December 14, 2020
2020 has definitely been a year of ups, and downs. For many of us, these unforeseen challenges and disruptions in our normal lives have definitely created some additional stress. Amongst women, we are seeing a rise in burnout rates as women are carrying an average of +15 more hours per week, while also managing blurred lines between work and personal lives, which can really put a strain on our overall stress load.
I like to think of stress as a rubber-band, we are intended to have a relationship of pull, and retract when it comes to stress. However, when the pull upon the rubber-band becomes too much, or continues to progressively pull beyond its limits for too long, we begin to see some disruptions in the metabolic reserve and physiological resilience. These disruptions can account for various physiological symptoms to manifest such as: fatigue, increased allergies, difficulty with focus and memory, insomnia, mood changes, hormonal imbalances, development of an autoimmune disease, lack of “willpower” or motivation, weight fluctuations – either weight gain or weight loss, and/or increase in cravings for sugar, fats, carbohydrates, salty foods, caffeine and/or alcohol.
I often find that most of us can be unaware just how much stress is affecting our lives until we start seeing these physiological symptoms increase, or become unmanageable. There can also be the misconception that things like weight gain, and lack of willpower are from needing to “push it harder” or “eat less”. When in fact it is a signal from the body that there is an imbalance. Finding where the imbalance is stemming from, is our goal.
When looking at stress, we note several important external signals that affect the stress response: mental/emotional, dietary/lifestyle factors, inflammation and circadian rhythm disruptions (sleep). Addressing each individual’s specific imbalances will greatly support this process by supporting their own individual biochemistry, while also supporting the specific dietary and lifestyle changes that can help to heal their body.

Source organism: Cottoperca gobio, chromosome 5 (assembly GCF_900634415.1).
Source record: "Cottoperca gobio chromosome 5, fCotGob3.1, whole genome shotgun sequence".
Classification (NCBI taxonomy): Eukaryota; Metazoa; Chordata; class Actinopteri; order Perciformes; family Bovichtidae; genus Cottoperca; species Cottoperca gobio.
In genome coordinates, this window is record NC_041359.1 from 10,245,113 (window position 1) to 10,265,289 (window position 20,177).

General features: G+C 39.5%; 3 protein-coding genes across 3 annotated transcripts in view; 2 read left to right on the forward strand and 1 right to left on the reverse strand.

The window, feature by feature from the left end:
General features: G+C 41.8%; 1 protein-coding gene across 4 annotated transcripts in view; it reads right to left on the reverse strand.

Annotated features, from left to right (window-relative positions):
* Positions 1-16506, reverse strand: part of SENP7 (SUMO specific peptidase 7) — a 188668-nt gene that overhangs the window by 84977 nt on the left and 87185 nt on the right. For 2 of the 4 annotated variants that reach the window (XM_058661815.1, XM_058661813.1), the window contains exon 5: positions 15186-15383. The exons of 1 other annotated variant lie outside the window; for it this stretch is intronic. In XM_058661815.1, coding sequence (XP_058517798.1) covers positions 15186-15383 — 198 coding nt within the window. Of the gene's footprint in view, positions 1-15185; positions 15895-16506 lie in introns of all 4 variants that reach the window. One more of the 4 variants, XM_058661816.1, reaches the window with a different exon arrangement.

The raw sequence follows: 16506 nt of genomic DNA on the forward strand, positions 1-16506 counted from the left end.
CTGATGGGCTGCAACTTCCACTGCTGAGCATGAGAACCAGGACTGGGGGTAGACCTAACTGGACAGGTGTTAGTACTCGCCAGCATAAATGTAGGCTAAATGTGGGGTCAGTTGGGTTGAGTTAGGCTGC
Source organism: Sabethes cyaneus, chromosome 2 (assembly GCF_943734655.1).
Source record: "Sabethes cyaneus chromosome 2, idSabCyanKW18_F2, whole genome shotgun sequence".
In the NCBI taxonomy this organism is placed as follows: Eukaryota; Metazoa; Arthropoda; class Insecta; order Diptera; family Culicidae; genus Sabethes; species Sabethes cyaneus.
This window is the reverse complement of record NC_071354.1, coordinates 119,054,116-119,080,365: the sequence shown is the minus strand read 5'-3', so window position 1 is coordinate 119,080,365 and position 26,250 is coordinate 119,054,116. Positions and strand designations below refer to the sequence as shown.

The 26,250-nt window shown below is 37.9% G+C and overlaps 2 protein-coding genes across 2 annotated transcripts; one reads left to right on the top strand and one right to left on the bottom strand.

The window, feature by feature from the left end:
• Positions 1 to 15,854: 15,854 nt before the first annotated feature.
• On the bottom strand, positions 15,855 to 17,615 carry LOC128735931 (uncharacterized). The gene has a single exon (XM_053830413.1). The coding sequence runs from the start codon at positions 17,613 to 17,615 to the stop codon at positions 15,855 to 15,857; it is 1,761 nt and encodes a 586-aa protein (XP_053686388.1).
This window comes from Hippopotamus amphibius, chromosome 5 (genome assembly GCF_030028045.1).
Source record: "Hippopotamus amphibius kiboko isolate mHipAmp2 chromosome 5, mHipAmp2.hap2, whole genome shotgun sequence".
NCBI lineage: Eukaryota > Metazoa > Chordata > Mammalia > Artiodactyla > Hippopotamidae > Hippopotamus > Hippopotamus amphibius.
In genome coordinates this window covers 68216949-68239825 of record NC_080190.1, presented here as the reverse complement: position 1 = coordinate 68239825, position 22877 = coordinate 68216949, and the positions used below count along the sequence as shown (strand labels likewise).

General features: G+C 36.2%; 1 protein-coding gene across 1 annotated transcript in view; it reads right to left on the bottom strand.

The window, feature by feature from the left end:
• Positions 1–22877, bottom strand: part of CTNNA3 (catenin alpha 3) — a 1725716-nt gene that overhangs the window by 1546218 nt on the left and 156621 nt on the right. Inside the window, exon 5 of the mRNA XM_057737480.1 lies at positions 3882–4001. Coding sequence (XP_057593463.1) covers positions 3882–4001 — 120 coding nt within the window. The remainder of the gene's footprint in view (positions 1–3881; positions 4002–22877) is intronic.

What are some simple ways we can support ourselves when it comes to stress eating during times of heightened stress?
1. Slow it down: Take time to sit down to eat. This process of slowing down to be present allows our bodies to shift the nervous system from sympathetic (flight-or-fight) to parasympathetic mode (rest and digest). This allows the body to properly signal the release of necessary digestive hormones, which supports proper digestion and absorption of the nutrients. For some of us, this may require some breathing techniques prior to meals to support this process of slowing down.
2. Chew your food: The simple act of properly chewing our food (30-50 chews per bite) can allow for the proper communication from the gut, to the brain, to signal satiety – or the sense of feeling full.
3. Learn to Eat Intuitively: Slowly learn to become more aware of physical hunger and satiety cues to guide dietary intake. Learn to recognize ways in which we may be using food consumption to distract from, or suppress negative or positive emotions, including stress, sadness, anger, happiness, or boredom. If emotions are too overwhelming, working with a counselor would be a great way to work through these feelings to best support your specific needs, and goals.
4. Keep Blood Sugar Balanced: Supporting blood sugar balance is one of the foundational pieces to supporting stress. When our blood sugars fluctuate, it places further stress on our body, thus creating a cycle of blood sugar imbalance (diabetes, metabolic syndrome) that continues to signal a stress response to the brain. Consuming well balanced meals, limiting simple carbohydrates (refined breads, starches, sweet drinks, cookies, cakes, etc.), and not skipping meals, can be a few ways to support this process.
These are a few simple habits we can consider during this extra busy holiday season. If you feel like your stress is causing some of the physiological symptoms listed above we would love to support you to feel your best!
Author: Angela Trotter, M.S., CNS, AFMCP, Clinical Functional Nutritionist
*Please Note: The information provided on or through this website or blog is for educational and informational purposes only and solely as a self-help tool for your own use. Engaging with this material does not constitute a client/therapist relationship*